Your baby’s umbilical stump: what to expect
After your baby’s birth, the umbilical cord is clamped and cut. The part of the umbilical cord that’s still attached to your baby is the umbilical stump. Often the clamp is still attached to the stump. A midwife will remove the clamp before you and your baby leave hospital or at your home soon after birth.
During the first few days after birth, the stump gets darker, shrivels and eventually falls off to become your baby’s belly button. Sometimes this takes 1-2 weeks.
While the stump is drying up and just after it falls off, you might notice some oozing around your baby’s belly button. This might be clear, sticky or brownish, and it might leave a mark on your baby’s clothes or nappy. It might also smell a little bit. This is part of the healing process.
- The stump hasn’t fallen off after more than 2 weeks.
- The area around the stump is red or discoloured, has a bad smell, or is warm and tender to touch.
Cleaning and caring for your baby’s belly button
Wash your hands before handling the umbilical stump. Avoid touching it whenever possible.
Use only water to keep your baby’s umbilical stump and belly button area clean, except if the area gets wee or poo on it. If this happens, wash off the wee or poo using clean water and a mild baby cleanser. You can ask your pharmacist or child and family health nurse to recommend a product if you’re not sure.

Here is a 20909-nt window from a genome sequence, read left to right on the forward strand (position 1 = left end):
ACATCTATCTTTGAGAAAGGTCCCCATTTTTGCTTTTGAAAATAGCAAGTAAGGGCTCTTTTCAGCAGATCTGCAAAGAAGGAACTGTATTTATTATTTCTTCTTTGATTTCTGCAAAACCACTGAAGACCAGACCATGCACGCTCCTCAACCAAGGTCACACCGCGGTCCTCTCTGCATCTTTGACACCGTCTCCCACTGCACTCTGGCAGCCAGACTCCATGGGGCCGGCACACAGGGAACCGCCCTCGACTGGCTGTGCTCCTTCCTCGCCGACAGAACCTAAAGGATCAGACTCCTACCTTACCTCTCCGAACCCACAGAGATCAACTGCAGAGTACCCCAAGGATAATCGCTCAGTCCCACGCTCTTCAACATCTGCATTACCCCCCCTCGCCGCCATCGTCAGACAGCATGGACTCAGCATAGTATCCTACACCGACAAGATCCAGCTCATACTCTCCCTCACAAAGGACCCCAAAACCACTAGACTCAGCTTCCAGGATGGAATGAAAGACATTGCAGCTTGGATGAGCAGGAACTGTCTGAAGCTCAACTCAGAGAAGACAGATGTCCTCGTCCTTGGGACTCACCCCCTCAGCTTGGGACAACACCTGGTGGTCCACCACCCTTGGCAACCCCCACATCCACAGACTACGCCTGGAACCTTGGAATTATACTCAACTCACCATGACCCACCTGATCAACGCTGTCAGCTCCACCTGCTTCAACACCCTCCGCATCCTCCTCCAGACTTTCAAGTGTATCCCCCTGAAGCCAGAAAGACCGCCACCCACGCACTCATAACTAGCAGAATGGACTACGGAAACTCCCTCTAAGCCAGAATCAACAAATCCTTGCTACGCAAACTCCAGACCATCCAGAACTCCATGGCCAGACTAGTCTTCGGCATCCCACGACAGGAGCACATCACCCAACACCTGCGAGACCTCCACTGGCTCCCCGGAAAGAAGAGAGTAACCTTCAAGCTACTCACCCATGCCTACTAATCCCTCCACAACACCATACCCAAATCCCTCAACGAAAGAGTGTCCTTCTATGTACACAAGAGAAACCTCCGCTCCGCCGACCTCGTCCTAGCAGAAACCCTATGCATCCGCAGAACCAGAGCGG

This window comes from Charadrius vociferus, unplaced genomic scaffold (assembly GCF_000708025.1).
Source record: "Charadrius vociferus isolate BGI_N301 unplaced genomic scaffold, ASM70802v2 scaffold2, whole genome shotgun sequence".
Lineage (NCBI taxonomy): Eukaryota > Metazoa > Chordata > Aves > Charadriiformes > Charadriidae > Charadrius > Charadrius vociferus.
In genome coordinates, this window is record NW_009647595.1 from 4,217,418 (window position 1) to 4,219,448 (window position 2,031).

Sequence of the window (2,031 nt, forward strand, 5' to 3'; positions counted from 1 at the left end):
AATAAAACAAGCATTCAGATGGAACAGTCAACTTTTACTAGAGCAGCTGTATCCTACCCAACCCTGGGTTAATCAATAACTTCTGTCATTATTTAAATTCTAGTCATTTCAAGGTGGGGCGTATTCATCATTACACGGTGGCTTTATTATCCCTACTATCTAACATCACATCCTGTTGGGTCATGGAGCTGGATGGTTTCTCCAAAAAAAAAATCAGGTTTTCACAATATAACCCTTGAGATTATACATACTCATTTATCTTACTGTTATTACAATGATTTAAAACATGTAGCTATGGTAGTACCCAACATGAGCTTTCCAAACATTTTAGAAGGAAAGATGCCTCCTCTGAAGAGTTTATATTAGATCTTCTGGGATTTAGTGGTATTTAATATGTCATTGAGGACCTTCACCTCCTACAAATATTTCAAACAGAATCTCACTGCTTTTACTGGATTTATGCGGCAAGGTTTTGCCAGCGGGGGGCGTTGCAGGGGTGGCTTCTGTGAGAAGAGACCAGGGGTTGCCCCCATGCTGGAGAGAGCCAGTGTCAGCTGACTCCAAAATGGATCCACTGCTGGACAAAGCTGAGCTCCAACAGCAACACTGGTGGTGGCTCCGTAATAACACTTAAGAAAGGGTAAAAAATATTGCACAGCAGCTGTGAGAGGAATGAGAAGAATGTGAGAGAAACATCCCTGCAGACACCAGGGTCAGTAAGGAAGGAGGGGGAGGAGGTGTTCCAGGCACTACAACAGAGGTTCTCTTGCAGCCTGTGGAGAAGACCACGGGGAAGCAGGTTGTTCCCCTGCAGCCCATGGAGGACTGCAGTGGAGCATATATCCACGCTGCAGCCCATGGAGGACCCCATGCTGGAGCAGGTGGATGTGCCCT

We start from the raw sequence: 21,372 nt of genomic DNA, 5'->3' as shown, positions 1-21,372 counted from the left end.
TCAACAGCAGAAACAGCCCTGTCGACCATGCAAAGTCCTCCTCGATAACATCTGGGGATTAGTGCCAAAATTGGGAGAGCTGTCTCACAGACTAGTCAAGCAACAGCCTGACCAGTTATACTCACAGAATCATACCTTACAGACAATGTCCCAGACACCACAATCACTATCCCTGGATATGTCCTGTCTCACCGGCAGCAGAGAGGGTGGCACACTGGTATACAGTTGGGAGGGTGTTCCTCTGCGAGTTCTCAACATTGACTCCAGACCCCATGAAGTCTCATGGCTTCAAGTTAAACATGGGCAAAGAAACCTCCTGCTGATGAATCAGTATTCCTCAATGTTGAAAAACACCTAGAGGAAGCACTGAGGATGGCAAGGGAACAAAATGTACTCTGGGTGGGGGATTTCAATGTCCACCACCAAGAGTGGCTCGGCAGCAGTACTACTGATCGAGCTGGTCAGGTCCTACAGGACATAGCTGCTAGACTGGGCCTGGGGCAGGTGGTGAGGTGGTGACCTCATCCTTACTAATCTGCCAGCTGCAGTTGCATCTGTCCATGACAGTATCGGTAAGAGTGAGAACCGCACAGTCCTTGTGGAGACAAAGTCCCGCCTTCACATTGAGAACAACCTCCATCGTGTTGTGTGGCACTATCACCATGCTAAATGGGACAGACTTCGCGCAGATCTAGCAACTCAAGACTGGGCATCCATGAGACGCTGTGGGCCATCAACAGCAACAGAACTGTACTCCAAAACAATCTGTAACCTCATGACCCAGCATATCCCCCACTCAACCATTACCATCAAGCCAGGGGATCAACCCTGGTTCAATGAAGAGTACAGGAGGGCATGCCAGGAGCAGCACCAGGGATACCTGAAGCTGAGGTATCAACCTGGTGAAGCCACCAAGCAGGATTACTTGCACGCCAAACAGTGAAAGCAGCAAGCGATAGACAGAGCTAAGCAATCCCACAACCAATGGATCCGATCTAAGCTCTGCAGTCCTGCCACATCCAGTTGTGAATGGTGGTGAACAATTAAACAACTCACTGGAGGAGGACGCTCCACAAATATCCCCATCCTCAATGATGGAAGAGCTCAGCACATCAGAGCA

Make sure the stump dries properly after bathing. Also, the stump will dry and heal much faster if you expose it to air as much as possible. Try not to cover it with plastic pants and nappies. Fold nappies down and away from the stump if you can.
Never try to pull the stump off yourself, even if it looks like it’s ready to fall off.
After the stump has fallen off, keep the area clean and dry until the area heals completely. It helps to fold down the top of your baby’s nappy so that the belly button is exposed to air.
See your GP as soon as possible if you’re still seeing sticky liquid several days after the stump has fallen off, if your baby’s belly button area gets hot, red, discoloured or swollen, or if your baby has a fever or is otherwise unwell.
Once the umbilical stump has fallen off, some babies can develop an umbilical granuloma. This looks like a small pink, red or discoloured lump in the belly button area. Sometimes the lump might be oozing.
An umbilical granuloma might get better on its own, so keep the belly button area clean and dry. It’s also good to have your GP or child and family nurse look at the lump.
If your baby develops a bulge or swelling near the belly button, it might be an umbilical hernia. An umbilical hernia is often more noticeable when your baby cries or strains to do a poo. This usually isn’t dangerous, and it doesn’t hurt your baby.
An umbilical hernia will often go away between the ages of 3 and 5 years. It’s a good to have your GP or child and family health nurse look at the bulge.